The Lib Dems proposed tax cuts in September
Nick Clegg has accused Labour and the Tories of "timidity" in their efforts to kick-start the British economy.
The Lib Dem leader says "ambition" is needed to rebalance taxes so the rich pay for "big, permanent and fair" cuts.
Any tax cuts from the government are likely to be "meagre" while Tory plans are "piffling", he says.
The PM has signalled he backs unfunded tax cuts as a "fiscal stimulus" while the Tories have offered tax breaks for firms who employ jobless people.
The Liberal Democrats proposed income tax cuts for low and middle income earners during their September conference - and have since accused the other parties of "clambering on the bandwagon".
There has been speculation that Gordon Brown will announce tax cuts in the pre-Budget report, expected next week, and Tory leader David Cameron announced proposals earlier to give National Insurance breaks to firms which employ people who have been jobless for three months.
In a speech to the Royal Commonwealth Society later, Mr Clegg says Britain's response to a global recession should not be "timidity and tinkering".
"We hear talk of tax cuts emerging from Downing Street, but they are likely to be small, and short term.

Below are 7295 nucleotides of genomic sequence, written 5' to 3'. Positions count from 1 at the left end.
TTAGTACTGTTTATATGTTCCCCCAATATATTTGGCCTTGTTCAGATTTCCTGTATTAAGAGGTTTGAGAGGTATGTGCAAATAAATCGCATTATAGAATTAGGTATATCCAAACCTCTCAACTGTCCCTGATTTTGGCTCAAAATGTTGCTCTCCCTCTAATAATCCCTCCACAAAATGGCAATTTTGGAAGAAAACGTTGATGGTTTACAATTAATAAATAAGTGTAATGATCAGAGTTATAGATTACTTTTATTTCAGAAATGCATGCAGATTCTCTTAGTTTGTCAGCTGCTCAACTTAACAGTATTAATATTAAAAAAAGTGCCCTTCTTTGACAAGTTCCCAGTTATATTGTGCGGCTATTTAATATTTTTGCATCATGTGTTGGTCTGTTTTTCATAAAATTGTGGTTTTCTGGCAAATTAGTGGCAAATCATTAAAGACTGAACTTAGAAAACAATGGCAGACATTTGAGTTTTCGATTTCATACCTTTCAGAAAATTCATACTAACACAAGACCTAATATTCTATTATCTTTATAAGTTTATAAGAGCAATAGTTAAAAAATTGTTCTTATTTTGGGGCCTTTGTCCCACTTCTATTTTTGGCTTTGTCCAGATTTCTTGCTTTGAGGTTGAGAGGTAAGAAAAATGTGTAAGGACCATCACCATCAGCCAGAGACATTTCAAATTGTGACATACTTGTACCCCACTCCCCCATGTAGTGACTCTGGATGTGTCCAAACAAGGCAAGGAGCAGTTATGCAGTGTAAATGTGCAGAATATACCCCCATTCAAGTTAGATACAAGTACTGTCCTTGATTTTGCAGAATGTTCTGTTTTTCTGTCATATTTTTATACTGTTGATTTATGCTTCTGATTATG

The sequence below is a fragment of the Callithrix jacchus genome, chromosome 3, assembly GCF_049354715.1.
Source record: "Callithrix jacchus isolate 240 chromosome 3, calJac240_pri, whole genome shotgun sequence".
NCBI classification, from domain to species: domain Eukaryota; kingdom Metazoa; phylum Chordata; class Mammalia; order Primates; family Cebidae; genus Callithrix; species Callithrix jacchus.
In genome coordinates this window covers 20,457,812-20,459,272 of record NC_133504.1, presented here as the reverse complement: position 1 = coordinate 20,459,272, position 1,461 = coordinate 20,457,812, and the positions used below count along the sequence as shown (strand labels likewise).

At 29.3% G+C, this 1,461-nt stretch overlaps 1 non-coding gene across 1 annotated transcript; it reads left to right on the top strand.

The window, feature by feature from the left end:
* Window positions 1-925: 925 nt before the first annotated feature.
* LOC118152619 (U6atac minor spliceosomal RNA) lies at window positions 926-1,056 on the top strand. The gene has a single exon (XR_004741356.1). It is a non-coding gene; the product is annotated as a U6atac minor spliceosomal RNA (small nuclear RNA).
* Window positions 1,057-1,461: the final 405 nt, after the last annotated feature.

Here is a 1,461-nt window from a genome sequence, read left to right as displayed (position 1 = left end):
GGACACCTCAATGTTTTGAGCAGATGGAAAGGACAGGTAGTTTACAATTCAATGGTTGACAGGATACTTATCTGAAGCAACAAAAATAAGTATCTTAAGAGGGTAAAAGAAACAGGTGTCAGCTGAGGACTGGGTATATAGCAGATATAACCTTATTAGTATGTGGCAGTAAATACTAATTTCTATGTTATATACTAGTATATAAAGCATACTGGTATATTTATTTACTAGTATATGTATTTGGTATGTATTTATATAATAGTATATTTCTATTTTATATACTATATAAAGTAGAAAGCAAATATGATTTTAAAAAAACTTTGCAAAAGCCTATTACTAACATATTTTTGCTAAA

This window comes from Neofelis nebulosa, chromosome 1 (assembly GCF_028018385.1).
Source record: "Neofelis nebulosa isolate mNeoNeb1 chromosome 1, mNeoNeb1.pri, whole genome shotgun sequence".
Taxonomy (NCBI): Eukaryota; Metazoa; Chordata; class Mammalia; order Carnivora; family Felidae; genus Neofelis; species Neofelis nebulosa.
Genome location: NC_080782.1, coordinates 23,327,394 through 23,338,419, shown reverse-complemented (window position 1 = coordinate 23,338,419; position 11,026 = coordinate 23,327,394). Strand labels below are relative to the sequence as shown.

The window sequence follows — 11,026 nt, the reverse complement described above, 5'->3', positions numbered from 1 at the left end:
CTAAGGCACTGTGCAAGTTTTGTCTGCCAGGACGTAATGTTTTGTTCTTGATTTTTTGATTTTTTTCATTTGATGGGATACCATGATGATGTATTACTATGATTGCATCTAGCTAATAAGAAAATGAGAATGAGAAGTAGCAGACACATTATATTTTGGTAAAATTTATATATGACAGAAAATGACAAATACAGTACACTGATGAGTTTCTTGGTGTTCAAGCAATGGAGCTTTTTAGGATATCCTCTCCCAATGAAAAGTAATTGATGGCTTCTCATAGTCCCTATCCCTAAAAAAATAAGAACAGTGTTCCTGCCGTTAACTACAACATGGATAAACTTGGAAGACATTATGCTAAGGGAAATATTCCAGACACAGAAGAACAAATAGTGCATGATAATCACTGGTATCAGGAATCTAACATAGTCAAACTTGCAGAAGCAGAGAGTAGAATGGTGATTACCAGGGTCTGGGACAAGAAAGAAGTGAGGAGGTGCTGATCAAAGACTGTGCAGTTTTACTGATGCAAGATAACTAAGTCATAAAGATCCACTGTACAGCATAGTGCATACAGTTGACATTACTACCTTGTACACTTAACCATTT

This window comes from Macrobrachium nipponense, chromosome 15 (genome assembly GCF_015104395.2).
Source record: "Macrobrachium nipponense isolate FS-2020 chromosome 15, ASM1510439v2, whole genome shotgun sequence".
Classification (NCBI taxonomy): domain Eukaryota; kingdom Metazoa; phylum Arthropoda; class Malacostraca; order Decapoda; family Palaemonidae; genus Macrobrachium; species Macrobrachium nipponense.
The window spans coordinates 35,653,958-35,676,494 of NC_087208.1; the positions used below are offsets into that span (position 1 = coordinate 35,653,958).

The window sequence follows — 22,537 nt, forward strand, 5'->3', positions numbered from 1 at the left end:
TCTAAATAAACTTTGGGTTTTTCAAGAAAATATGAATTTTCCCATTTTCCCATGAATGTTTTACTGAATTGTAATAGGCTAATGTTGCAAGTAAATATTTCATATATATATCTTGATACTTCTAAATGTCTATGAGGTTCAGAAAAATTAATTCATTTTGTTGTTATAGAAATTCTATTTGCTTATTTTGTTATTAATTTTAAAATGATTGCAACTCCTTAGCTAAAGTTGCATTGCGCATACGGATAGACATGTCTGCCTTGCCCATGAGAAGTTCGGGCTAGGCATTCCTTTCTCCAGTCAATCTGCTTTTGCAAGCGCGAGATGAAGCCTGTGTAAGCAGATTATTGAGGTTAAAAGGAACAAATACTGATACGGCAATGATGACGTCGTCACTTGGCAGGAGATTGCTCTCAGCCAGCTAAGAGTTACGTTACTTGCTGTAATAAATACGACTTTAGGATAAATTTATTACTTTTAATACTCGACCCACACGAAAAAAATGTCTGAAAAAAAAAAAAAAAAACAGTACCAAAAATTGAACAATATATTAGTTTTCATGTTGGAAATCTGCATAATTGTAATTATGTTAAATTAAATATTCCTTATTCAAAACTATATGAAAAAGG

"Funded through borrowing, the money will have to be paid back later. So it's meagre tax cuts today, giant tax rises tomorrow from Brown," Mr Clegg says.
"Meanwhile the Conservatives want a piffling incentive for businesses to take on new workers that won't put a penny in the pocket of a single family in Britain. Neither package comes close to what's needed."
He adds: "Now is not the time for small-mindedness. It is a time for ambition. An opportunity to fundamentally rebalance Britain's unfair tax system."
The Liberal Democrats want to cut the basic rate of income tax from 20p to 16p in the pound - which they say would benefit most British taxpayers. They say it would mean someone on £30,000 a year would get nearly £1,000 back.
The party says it would fund the shift by closing tax loopholes benefitting the wealthy, cracking down on tax avoidance, end higher rate tax relief on pension contributions and through green taxes.
Mr Clegg says tax cuts need to be "big permanent and fair - for the people who need them" and should be "funded by making the wealthy pay their fair share".
He also says in the speech that global co-operation is needed to tackle a global recession but will question Mr Brown's argument that Britain is suffering "because of external problems".
"Our country was miserably ill-prepared to withstand this crisis and our addiction to debt helped fuel it," he says.
"If we want to play the blame game, we must appreciate the UK is just as guilty as the United States."